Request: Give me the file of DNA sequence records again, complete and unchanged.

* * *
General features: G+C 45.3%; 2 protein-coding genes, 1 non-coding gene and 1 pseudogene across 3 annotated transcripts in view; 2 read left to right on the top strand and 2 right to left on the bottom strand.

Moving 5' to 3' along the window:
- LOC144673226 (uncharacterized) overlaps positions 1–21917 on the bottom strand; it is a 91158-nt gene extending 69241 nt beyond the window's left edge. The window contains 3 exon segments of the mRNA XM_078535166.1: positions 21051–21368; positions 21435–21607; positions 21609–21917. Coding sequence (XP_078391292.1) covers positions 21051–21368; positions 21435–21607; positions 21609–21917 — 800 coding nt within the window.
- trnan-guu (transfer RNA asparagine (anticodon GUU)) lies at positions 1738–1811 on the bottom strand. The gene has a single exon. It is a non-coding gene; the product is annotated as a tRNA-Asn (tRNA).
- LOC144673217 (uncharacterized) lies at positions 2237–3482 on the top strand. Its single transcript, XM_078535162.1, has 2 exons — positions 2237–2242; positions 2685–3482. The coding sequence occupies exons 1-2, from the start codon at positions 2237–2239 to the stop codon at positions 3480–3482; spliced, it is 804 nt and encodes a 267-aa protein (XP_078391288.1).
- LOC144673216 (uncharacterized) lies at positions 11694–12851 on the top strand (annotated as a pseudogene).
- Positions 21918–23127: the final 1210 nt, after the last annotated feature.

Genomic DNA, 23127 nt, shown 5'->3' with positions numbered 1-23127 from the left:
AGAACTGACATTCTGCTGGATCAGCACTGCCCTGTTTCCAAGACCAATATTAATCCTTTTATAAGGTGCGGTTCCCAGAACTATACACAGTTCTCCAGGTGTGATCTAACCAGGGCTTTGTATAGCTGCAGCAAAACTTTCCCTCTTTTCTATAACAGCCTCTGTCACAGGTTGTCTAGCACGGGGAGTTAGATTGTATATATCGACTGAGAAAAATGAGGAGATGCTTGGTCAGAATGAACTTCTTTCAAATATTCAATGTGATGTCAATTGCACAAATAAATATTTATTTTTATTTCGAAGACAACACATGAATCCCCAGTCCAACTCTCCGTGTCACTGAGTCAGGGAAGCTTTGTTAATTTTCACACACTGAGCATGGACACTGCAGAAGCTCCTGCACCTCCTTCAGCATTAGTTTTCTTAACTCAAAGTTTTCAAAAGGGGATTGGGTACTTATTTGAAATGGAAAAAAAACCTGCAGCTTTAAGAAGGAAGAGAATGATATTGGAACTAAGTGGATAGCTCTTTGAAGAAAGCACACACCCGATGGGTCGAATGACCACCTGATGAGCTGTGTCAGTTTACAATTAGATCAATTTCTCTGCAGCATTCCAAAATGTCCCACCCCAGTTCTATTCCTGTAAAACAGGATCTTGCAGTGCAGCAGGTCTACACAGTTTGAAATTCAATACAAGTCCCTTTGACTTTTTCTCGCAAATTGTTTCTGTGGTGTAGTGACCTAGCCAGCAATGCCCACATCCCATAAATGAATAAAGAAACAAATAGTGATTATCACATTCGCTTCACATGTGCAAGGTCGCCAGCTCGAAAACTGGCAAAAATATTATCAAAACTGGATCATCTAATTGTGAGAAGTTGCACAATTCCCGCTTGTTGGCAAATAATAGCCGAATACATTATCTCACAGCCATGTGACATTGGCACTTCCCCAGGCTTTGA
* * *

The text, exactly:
General features: G+C 45.3%; 2 protein-coding genes, 1 non-coding gene and 1 pseudogene across 3 annotated transcripts in view; 2 read left to right on the top strand and 2 right to left on the bottom strand.

Moving 5' to 3' along the window:
- LOC144673226 (uncharacterized) overlaps positions 1–21917 on the bottom strand; it is a 91158-nt gene extending 69241 nt beyond the window's left edge. The window contains 3 exon segments of the mRNA XM_078535166.1: positions 21051–21368; positions 21435–21607; positions 21609–21917. Coding sequence (XP_078391292.1) covers positions 21051–21368; positions 21435–21607; positions 21609–21917 — 800 coding nt within the window.
- trnan-guu (transfer RNA asparagine (anticodon GUU)) lies at positions 1738–1811 on the bottom strand. The gene has a single exon. It is a non-coding gene; the product is annotated as a tRNA-Asn (tRNA).
- LOC144673217 (uncharacterized) lies at positions 2237–3482 on the top strand. Its single transcript, XM_078535162.1, has 2 exons — positions 2237–2242; positions 2685–3482. The coding sequence occupies exons 1-2, from the start codon at positions 2237–2239 to the stop codon at positions 3480–3482; spliced, it is 804 nt and encodes a 267-aa protein (XP_078391288.1).
- LOC144673216 (uncharacterized) lies at positions 11694–12851 on the top strand (annotated as a pseudogene).
- Positions 21918–23127: the final 1210 nt, after the last annotated feature.

Genomic DNA, 23127 nt, shown 5'->3' with positions numbered 1-23127 from the left:
AGAACTGACATTCTGCTGGATCAGCACTGCCCTGTTTCCAAGACCAATATTAATCCTTTTATAAGGTGCGGTTCCCAGAACTATACACAGTTCTCCAGGTGTGATCTAACCAGGGCTTTGTATAGCTGCAGCAAAACTTTCCCTCTTTTCTATAACAGCCTCTGTCACAGGTTGTCTAGCACGGGGAGTTAGATTGTATATATCGACTGAGAAAAATGAGGAGATGCTTGGTCAGAATGAACTTCTTTCAAATATTCAATGTGATGTCAATTGCACAAATAAATATTTATTTTTATTTCGAAGACAACACATGAATCCCCAGTCCAACTCTCCGTGTCACTGAGTCAGGGAAGCTTTGTTAATTTTCACACACTGAGCATGGACACTGCAGAAGCTCCTGCACCTCCTTCAGCATTAGTTTTCTTAACTCAAAGTTTTCAAAAGGGGATTGGGTACTTATTTGAAATGGAAAAAAAACCTGCAGCTTTAAGAAGGAAGAGAATGATATTGGAACTAAGTGGATAGCTCTTTGAAGAAAGCACACACCCGATGGGTCGAATGACCACCTGATGAGCTGTGTCAGTTTACAATTAGATCAATTTCTCTGCAGCATTCCAAAATGTCCCACCCCAGTTCTATTCCTGTAAAACAGGATCTTGCAGTGCAGCAGGTCTACACAGTTTGAAATTCAATACAAGTCCCTTTGACTTTTTCTCGCAAATTGTTTCTGTGGTGTAGTGACCTAGCCAGCAATGCCCACATCCCATAAATGAATAAAGAAACAAATAGTGATTATCACATTCGCTTCACATGTGCAAGGTCGCCAGCTCGAAAACTGGCAAAAATATTATCAAAACTGGATCATCTAATTGTGAGAAGTTGCACAATTCCCGCTTGTTGGCAAATAATAGCCGAATACATTATCTCACAGCCATGTGACATTGGCACTTCCCCAGGCTTTGA